In our series of letters from African journalists, broadcaster and media trainer Joseph Warungu spotted an ordinary farmer hoping to become Tanzania’s next president.
Tanzania has been invaded by “presidents”. They are everywhere and they are all speaking in tongues.
They are on the farms, in hospitals, by the roadside and at market places selling their policies.
In short, they are in your face.
If you drive too quickly, you might run into one of them.
They are speaking so fast to cover lots of ground that it’s becoming dizzying for the helpless citizen, who has to listen to it all – day in day out.
’30 people in the race’
Their speeches are beginning to sound like foreign tongues.
That is because they are mentioning things many people have forgotten about – like reliable electricity, clean running water and obedient prices of goods and services, that agree to sit still instead of constantly running away with people’s hard-earned money.
The election season has truly kicked off in Tanzania.
After spending a bit of time in the country in recent weeks, I’m fascinated by this once-in-five-years phenomenon.
The ruling Chama Cha Mapinduzi (CCM) party is in the process of searching for its presidential candidate ahead of October’s election.
Almost 30 CCM members have picked up the registration forms to vie for the party nomination.
‘All eyes on one man’
The list of potential candidates contains big names, including two former prime ministers, several cabinet ministers and other senior government officials.
They have all parted with a non-refundable fee, which is equivalent to $600 (£380).
But one man has caught the nation’s attention.
Eldoforce Bilohe is a 43-year-old farmer with a primary class seven level of education, who wants to be the next president of Tanzania.
Supporters of the CCM will argue that the fact that an ordinary party member of humble means is able to vie for the party presidential nomination is evidence of true and inclusive democracy within the party.
But critics will see it simply as a staged event to prove the party is still in touch with the humble roots of its founding leader and former President Mwalimu Julius Nyerere.
Mr Bilohe has gathered a lot of support in the media but whether the force will be with him till the very end is highly in doubt.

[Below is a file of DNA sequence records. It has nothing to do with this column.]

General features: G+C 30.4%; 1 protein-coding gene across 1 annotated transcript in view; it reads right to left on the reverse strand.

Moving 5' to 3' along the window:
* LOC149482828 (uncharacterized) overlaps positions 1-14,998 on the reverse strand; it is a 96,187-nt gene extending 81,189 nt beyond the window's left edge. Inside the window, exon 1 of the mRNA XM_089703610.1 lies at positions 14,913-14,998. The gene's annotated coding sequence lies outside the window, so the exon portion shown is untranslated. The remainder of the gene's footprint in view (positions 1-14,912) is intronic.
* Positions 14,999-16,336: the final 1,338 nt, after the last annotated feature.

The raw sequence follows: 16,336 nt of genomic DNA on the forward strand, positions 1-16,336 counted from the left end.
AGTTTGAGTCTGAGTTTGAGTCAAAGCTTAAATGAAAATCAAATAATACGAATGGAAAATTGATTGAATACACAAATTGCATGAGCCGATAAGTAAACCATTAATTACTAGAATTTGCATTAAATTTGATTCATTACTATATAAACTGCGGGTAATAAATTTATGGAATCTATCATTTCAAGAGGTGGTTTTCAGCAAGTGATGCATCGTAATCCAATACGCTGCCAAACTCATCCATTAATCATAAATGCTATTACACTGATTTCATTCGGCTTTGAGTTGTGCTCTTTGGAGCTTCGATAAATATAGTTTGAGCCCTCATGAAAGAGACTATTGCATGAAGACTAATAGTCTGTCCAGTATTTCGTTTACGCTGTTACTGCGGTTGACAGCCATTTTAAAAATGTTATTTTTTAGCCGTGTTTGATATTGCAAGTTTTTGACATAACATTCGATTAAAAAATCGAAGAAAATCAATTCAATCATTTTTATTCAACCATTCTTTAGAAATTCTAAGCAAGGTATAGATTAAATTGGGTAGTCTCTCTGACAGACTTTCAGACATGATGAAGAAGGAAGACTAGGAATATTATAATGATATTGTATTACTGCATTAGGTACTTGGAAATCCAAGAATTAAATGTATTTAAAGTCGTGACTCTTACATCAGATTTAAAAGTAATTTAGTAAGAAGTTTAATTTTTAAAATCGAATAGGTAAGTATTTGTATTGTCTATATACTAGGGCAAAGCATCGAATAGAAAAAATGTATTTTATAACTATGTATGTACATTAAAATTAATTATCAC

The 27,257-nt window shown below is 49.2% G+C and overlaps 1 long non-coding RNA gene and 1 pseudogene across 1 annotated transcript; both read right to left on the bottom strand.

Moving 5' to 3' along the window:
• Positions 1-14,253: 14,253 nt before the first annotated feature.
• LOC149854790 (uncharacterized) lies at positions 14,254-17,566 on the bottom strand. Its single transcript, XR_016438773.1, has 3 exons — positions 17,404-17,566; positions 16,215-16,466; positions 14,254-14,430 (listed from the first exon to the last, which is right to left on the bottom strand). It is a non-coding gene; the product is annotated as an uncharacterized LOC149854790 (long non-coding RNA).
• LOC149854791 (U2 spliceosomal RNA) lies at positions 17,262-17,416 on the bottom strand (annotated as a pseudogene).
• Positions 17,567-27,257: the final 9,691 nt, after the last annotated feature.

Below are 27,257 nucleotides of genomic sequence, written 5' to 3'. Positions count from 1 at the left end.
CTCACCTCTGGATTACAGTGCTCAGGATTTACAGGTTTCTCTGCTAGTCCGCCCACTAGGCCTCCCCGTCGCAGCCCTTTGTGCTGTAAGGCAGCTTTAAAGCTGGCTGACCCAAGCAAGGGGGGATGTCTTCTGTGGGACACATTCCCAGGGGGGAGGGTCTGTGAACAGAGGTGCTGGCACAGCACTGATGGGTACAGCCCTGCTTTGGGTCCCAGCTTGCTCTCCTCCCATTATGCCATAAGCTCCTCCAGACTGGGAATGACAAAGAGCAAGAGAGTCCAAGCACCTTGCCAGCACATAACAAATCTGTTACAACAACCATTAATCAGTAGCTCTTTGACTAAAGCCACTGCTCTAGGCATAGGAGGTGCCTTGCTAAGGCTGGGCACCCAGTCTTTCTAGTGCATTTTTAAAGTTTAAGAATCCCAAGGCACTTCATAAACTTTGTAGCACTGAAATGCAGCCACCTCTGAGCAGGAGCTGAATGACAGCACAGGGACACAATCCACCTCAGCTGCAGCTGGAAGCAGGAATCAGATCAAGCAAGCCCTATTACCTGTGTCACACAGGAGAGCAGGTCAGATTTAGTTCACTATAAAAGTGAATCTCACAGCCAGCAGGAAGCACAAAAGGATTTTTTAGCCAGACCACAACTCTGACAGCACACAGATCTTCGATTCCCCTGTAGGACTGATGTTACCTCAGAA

A modern-day Tanzanian presidential campaign requires a big name, very deep pockets and a laser-guided vision towards state house.
By mid-July we will know who the CCM flag-bearer will be.
Looking for flesh
Where’s the opposition in all this?
Like lions in a hunt, they’re hiding behind a bush, waiting anxiously to pounce on the CCM candidate.
The opposition wants to see the identity of the ruling party nominee, and identify a juicy area of the flesh, to bite hard.
They are trying a new strategy to interrupt the CCM’s 50-year rule of Tanzania.
The main opposition parties decided to come together under an umbrella organisation known as Ukawa.
It’s a Swahili acronym for Alliance for a People’s Constitution.
It was formed as a movement to vote down the proposed new constitution for Tanzania.
They’ve perhaps learnt a lesson or two from neighbouring Kenya, where former Prime Minister Raila Odinga mobilised political forces to defeat the government-backed constitutional review, in the 2005 referendum.
After that victory, he turned his anti-constitution campaign into the Orange Democratic Movement, which is now the largest opposition group in Kenya.
The Tanzanian opposition had a similar mission.
But with the postponement of the Tanzania constitutional referendum, which was initially planned for April, the opposition parties in Ukawa are now expected to nominate one joint presidential candidate.
It’s not clear whether they will actually agree on one candidate, and who that person might be.
With President Jakaya Kikwete leaving office after two five-year terms, Tanzania continues to be a shining example in Africa, of a country where leadership actually changes hands and former presidents find new hobbies.
CCM too has maintained its record as one of the few remaining independence-era parties still in power in Africa, others being Swapo in Namibia and the ANC in South Africa.
However, it’s also not clear what the fall-out might be from the CCM presidential nomination process – or whether the party will stay intact.
All this makes for a very exciting political season in Tanzania.
You cannot afford to take your eyes off the field.
For now, though we have to endure the inconvenience of the walking and talking presidents.